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Between the Covers

by Larry S. Chowning
Bigger than its title, Buyboats is an interesting, detailed history of the Chesapeake Bay waterman.
Reviewed By Dick Wilson

Buyboat. Whence comes this odd name? Chesapeake Bay Buyboats is a compendious book that answers this question at the same time it gives you much more than a story about a certain kind of boat. Buyboats were and are just about any kind of boat that ever floated on the Bay’s waters, from single-log canoes to two-, four- and seven-loggers, skipjacks, bateaus, bugeyes, deckboats, freight boats, packet boats, mast boats, bell boats, chunk boats and runners. All of these, and more, fell under the generic heading of buyboats.

Back in colonial times there was little demand for boats that would collect the catch for delivery to seafood markets, for the simple reason that most settlements and plantations were in close proximity to the water and could buy directly from the fishermen. As the population grew, people moved farther and farther inland. They still wanted their seafood, so Bay retail centers expanded to meet their needs. Thus grew the demand for buyboats, which could deliver the catch to market cities where the seafood would be transported (in a state of freshness, one hopes) to the more remote markets.

One thing that buyboats didn’t do, usually, was catch the fish, and not catching fish was what distinguished these boats from the vast fleet of fishing boats that plied these waters. As a rule, buyboats weren’t rigged to handle cumbersome nets and other fishing gear. What buyboats did do was buy from the catching boats and deliver the catch to markets in such thriving Bay cities as Baltimore, Crisfield and Norfolk.

Then they would usually pick up some freight for delivery elsewhere. Buyboats carried, in addition to seafood, just about everything, including produce, coal, fertilizer, lumber, cordwood, cans, canned goods and livestock. A buyboat even carried an elephant to Tangier Island once. (Whether the elephant had a roundtrip ticket or stayed on Tangier is not reported.)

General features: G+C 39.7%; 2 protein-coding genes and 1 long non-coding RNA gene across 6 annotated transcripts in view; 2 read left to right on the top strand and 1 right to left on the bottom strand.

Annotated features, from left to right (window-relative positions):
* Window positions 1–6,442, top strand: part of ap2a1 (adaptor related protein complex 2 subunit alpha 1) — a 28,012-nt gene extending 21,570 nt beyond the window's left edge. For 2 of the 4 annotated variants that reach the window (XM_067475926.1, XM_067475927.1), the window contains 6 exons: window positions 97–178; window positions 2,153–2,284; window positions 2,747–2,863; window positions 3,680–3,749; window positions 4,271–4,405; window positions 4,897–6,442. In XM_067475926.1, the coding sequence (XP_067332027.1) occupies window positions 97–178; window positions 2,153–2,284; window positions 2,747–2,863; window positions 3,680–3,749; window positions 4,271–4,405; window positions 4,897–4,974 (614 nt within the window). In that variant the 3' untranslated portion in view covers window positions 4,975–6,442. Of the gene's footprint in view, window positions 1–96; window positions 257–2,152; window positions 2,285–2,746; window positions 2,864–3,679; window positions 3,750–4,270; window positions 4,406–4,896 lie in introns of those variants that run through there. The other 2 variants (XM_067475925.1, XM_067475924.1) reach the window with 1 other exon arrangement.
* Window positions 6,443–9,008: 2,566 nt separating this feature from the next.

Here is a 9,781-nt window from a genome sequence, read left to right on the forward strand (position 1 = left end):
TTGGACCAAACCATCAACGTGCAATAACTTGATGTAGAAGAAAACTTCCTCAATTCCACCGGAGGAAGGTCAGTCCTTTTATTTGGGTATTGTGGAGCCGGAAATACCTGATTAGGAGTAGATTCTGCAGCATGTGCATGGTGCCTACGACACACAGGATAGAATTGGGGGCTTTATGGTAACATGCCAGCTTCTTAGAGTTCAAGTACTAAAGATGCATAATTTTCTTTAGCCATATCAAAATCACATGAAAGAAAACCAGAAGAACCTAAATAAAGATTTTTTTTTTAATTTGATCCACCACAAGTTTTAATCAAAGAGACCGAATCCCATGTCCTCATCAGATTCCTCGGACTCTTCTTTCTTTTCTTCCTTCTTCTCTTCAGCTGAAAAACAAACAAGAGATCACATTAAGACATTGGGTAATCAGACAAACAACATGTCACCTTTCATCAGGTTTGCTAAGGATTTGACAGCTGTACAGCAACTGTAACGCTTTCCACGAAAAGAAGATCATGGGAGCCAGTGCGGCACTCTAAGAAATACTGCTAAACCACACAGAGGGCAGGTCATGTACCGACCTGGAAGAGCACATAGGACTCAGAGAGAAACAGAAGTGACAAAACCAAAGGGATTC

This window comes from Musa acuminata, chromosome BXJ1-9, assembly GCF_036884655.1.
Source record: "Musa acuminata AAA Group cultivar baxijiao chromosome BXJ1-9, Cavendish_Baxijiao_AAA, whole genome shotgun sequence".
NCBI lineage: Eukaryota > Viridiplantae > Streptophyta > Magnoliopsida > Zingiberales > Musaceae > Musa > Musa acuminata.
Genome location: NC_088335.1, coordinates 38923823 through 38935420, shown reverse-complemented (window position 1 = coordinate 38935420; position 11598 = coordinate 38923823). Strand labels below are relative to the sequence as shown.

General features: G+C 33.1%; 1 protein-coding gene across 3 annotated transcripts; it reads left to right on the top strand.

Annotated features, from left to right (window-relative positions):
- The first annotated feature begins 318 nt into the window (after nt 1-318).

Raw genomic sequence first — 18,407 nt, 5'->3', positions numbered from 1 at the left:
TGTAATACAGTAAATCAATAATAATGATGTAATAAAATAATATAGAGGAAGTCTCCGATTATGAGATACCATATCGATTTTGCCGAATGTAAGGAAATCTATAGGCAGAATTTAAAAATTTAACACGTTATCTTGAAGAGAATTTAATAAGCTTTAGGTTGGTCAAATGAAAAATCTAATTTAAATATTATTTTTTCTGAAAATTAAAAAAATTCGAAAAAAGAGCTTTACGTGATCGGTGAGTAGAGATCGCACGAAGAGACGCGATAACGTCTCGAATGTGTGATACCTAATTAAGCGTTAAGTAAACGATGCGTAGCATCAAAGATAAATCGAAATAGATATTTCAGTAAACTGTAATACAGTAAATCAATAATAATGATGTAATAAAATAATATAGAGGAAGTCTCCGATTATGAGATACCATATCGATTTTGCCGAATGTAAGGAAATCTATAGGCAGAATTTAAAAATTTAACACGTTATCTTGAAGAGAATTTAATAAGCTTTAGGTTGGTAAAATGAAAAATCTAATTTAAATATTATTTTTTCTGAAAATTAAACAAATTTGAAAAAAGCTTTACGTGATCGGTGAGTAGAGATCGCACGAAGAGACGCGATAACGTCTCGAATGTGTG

More Than Promised
The book purports to be about buyboats, but in reality it’s history, from colonial times right up to the present, capturing a broad swath of the commercial boating life on the Chesapeake Bay. Along the way, author Larry Chowning gives a feel for the way the watermen saw their lives and their environment. It’s a history he’s grown up with on the Rappahannock River, where the journalist-author still lives in the town of Urbanna, Virginia. As well as a reporter for Southside Sentinel in Urbanna and field editor of National Fisherman, he is the author of four more books: Barcat Skipper: Tales of a Tangier Island Waterman; Chesapeake Legacy; Harvesting the Chesapeake; and Soldiers at the Doorstep: Civil War Lore.

Chowning also preserves a treasure trove of odd fact, historical anecdotes and trivia. Here’s one: In 1931, “for the first and only time in history, codfish appeared in the Bay in great numbers,” providing a weeklong windfall for the watermen. The big cod run has never been repeated.

Through interviews with watermen and their families, Chowing reveals the rich fabric of life on and around this big body of water. Part of the valuable history preserved in the book is old-time terminology. For example, the boat builder’s vocabulary gives us jargon such as a boat that was “logged and planked,” or its hull “was old and hogged.” A “two-, four-, or seven-logger” was a boat whose hull was built with that number of trees. A “chunk boat” was a variation of a log boat.